Air terminals, also known as strike termination devices (STDs (yes, really)) and formerly known as lightning rods, have some new, non-conventional air terminals coming out that claim to either attract lightning to a certain point or avert a lightning strike in a protected area. The goal of these new products is to reduce the amount of money spent on time and material. Another advertised plus is that these new air terminals increase aesthetics because there are fewer metal objects randomly sticking off buildings.
Non-Conventional Air Terminals Don’t Work as Advertised.
An air terminal is a device that terminates the lightning strike, hence the term ‘strike termination device.’ From the air terminal, the lightning travels through aluminum or copper cable that carries the charge to the downrod and into the ground, averting dangerous charges from the structure being protected. An air terminal neither attracts nor averts electrical charge from the lightning strike.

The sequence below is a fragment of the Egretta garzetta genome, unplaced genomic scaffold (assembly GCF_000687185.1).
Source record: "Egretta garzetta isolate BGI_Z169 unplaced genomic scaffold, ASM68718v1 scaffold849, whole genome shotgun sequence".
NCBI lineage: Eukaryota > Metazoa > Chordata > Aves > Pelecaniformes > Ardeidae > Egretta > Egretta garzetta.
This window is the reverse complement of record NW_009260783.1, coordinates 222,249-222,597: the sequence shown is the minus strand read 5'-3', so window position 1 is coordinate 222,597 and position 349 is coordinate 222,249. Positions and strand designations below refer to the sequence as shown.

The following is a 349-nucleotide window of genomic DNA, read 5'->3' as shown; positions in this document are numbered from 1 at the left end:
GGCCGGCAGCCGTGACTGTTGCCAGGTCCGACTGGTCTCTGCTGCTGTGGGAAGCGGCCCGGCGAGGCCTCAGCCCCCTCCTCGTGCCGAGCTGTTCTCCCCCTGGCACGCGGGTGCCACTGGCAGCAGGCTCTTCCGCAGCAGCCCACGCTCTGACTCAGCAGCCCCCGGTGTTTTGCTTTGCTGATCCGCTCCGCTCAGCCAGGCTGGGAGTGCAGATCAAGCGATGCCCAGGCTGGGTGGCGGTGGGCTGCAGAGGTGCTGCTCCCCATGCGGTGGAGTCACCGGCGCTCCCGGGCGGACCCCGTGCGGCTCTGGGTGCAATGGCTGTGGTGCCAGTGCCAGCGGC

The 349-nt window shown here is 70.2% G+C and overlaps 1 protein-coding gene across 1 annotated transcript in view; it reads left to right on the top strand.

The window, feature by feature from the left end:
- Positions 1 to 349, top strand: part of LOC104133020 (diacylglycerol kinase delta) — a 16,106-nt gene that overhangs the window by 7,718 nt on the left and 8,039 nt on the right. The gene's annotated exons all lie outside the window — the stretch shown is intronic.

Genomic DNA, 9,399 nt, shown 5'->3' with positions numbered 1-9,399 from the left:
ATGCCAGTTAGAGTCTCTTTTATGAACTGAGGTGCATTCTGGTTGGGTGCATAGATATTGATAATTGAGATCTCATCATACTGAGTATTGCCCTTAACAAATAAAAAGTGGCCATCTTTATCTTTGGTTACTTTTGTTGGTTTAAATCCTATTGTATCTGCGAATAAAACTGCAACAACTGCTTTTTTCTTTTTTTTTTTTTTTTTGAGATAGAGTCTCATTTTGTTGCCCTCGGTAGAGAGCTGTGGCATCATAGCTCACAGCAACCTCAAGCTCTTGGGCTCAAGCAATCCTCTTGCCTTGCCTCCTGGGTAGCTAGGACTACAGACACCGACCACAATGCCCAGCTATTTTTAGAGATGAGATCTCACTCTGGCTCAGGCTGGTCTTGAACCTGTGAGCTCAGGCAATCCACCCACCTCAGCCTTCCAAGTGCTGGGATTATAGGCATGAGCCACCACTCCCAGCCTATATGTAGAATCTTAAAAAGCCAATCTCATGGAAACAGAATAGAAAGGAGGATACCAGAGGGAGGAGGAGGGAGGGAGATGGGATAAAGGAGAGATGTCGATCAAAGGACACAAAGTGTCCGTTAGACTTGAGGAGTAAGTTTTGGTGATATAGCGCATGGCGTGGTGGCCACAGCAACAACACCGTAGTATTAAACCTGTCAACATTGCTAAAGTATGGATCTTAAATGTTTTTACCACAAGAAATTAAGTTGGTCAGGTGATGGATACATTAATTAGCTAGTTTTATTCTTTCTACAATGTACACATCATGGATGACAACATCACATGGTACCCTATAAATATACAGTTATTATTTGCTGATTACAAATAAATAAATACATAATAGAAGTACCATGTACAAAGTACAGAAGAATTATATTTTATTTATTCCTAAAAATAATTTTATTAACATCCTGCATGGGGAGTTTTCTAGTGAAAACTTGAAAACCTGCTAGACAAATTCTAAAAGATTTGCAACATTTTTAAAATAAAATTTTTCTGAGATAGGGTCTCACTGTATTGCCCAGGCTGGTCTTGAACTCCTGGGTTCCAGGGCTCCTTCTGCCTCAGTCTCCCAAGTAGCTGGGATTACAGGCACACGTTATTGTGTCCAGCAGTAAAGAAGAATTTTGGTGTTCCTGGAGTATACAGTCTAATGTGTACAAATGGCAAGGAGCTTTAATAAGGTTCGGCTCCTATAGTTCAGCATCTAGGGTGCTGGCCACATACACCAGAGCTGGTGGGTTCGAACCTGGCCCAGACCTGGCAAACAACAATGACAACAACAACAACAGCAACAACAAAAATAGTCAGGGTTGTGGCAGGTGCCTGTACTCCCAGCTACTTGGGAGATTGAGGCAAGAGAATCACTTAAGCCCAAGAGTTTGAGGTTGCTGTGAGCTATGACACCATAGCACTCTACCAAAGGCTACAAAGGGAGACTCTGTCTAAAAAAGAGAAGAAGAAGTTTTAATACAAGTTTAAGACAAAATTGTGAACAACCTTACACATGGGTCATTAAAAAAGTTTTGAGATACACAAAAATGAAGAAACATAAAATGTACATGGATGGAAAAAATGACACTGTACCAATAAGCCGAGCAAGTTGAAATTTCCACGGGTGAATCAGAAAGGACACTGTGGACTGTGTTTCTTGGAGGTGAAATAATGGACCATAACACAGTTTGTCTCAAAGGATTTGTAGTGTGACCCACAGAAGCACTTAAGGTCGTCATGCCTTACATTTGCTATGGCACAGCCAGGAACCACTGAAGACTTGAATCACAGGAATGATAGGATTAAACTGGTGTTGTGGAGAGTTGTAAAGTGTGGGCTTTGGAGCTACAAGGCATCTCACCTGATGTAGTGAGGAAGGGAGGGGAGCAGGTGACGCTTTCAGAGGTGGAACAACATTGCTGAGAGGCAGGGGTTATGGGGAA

These non-conventional air terminals have been tested time and time again, and, according to Electrical Business Magazine and the Lightning Protection Institute, “Unfortunately, the considered opinion of almost all independent scientists and public safety authorities is…using non-standard products do not provide the advantages claimed.” Non-conventional air terminals have been tested at the University of Florida and the data do not support the claims of the manufacturers making them.
Current theories state that there is no way to truly attract or avert a lightning strike. The only way to protect a structure is to protect the areas specified in the UL96a, NFPA 780, and LPI 175 with a conventional air terminal.
Don’t let someone try and put a non-conventional air terminal on your home. If you prefer something more aesthetically pleasing than a traditional air terminal, ask to see a catalog of decorative air terminals that fit within the code.